At sixteen, I took a trip to Mexico.  Like most people, I climbed the towering pyramid of Chichen-Itza, scaling the narrow, slick stone stairs three at a time while my parents crawled their way upwards warily.  Across the dusty, bleak ruins I could see the tourists peppered below, peering into the darkest corridors and snapping pictures of the unusual stones that imposed themselves on the green snaking vegetation that had overrun the place in the time that the Mayans kicked the bucket and Mexico became a more impoverished version of Disney Land for history nerds and partiers alike.

I can’t boast at having any kind of epiphany while I was there.  I was sixteen!  Although I did get my first taste of Cerveza and got screamed at by a guard for sitting on some “off-limits” ruins, I happily absorbed the ruins as a strange and wonderful place.  It was only later that I began to think more about artifacts as defining moments in history.

I’ve heard a lot of people say that if you are always stuck behind the camera, you’ll miss the moment as it happens.  I agree with that to an extent.  (How many pictures can you really have of that weird pantsless man on Waikiki beach, anyway?)  But I’ve also thought about what it would be like for someone to find the artifacts of our culture long after we’re gone.  What would it be like for them?  What will they think of us?

I can remember the summer that we first bought our cottage; it was being lived in by raccoons (that’s another story), the roof was caving in and a tree had fallen into the living room.  While we were gutting it, we found a tin box in the wall filled with old playing cards and small trinkets.  On the old pine table was a yellowed newspaper, folded in half as if the family who had lived there before had simply got up and left never to return.  I spent the summer making up stories about who the people were and why they had left, each artifact an intricate piece of the puzzle.

I never did find out their story and it always kind of bothered me that there were these strange pieces of another life.  I wanted the full story and it felt like because they were gone, these weird old relics would never make sense.

While cleaning the other day, I found an old tape recorder at the bottom of a drawer.  To my surprise, when I pushed the button, my grandmother’s voice crackled, filling the room.  For a few moments, she was telling me ghost stories the way she had that day on the breezy porch with the water lapping softly at the edge of the lawn.  I remembered what she had told me—the thing she had said after I had turned off the tape recorder: “She’s still out there, I think…singing in the trees…”  She was talking about her friend Vera, who had died not too long ago.  It’s funny to think that she wasn’t totally wrong.  All these years later, even though my grandma was gone, her voice and her stories were still here. It was just a small artifact of her life–not the whole story, but it was a moment that I could preserve.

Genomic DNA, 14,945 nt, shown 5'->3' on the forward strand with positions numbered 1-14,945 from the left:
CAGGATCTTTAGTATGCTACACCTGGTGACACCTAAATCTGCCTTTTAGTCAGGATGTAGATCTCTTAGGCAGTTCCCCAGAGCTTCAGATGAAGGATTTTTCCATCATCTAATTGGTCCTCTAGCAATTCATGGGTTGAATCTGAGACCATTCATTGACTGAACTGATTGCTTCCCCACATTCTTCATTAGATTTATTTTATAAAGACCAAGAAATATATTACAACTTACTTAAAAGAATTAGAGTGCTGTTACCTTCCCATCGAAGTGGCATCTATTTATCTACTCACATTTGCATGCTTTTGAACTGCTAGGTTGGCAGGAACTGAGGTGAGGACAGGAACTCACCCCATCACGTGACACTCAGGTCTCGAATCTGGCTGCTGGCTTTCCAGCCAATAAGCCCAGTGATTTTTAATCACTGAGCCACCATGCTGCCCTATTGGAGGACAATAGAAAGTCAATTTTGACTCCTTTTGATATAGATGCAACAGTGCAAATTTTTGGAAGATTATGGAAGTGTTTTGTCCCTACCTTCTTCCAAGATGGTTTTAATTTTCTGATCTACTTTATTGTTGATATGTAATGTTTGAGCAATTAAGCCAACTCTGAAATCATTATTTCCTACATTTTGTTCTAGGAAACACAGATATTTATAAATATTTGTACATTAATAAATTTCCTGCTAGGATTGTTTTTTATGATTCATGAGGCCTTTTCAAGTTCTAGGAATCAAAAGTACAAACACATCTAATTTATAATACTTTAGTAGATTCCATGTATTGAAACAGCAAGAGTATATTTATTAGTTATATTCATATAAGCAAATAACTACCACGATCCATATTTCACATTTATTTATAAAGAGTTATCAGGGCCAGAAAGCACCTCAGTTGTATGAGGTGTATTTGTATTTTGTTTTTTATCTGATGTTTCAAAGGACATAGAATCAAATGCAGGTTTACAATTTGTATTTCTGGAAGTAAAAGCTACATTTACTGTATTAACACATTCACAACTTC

It doesn’t matter what stories the artifacts might tell.  They don’t have to tell the absolute truth, because they are only small moments.  What matters is that they—the stories—lived and you found them.  That’s the power of artifacts and the stories live in the moment that they are found.

Oh, and in case you’re wondering, I only took one picture of the underwear guy on Waikiki Beach. I wonder what he was doing?

Waikiki Man


The Swamp: Finding the Magic and Crafting the Mystery

My cousin and I sometimes get ourselves into sticky situations.  One Christmas, we were enchanted by the idea of the ice covered swamp—a place which happened to be off-limits.  Walking our small dog down the dark road made the journey even more dazzling; it was the anticipation of what might happen that kept us shivering, whooping, buzzing with excitement.  So when the dog backed out of his collar and took off into the snowy woods we could think of nothing to do but follow him. It was an adventure!

Hearts racing, we pounded through the snowy woods, arms out to fend off rogue branches.  I have always loved the woods in winter: muted and warm from the layers of white.  But on this night, with the stars shrouded behind clouds and the winds howling along with the wolves, it felt like the air was charged with something magical—and perhaps a little dangerous.  At the edge of the woods was the swamp.

Out onto the pristine ice we went, trailing the small mutt as he ducked and weaved through the frozen bulrushes.  The sound of brittle bones creaking underneath as the ice shifted below.  Here’s the problem with swamps in winter: no matter how untouched and innocent they look, there’s always a soft spot. With a crack the ice gave way beneath my boots and I slid down into the chilling, murky water below.

At this point, you might be thinking: Lauren has gone insane.  Swamps and novels are nothing alike.  True.  There are many ways that they are different and only one way that they are similar: when you get stuck, it’s a real mess to claw your way back to your original destination (or point).  At the same time, the act of getting lost in the swamp—or the story—is exhilarating.  Sometimes the thrill of not knowing what will happen next—what new plot twist you will write into the story—makes the process and the product better.  At the same time, writing an outline for your novel is like a safety net.  It serves an important purpose for when you get mired in the bog—or whatever pitfalls you might encounter.

In the end, my cousin lay down on the ice (like we had been taught not that long ago) and managed to pull me out of the frozen muck.  Frozen and exhausted, we lay there, on the banks of the swamp and looked up at the stars.  The dog padded up softly to us and began licking us on our prickling pink cheeks.

Do you write an outline before starting a novel? Is it worth it? What are the best ways to make a novel outline?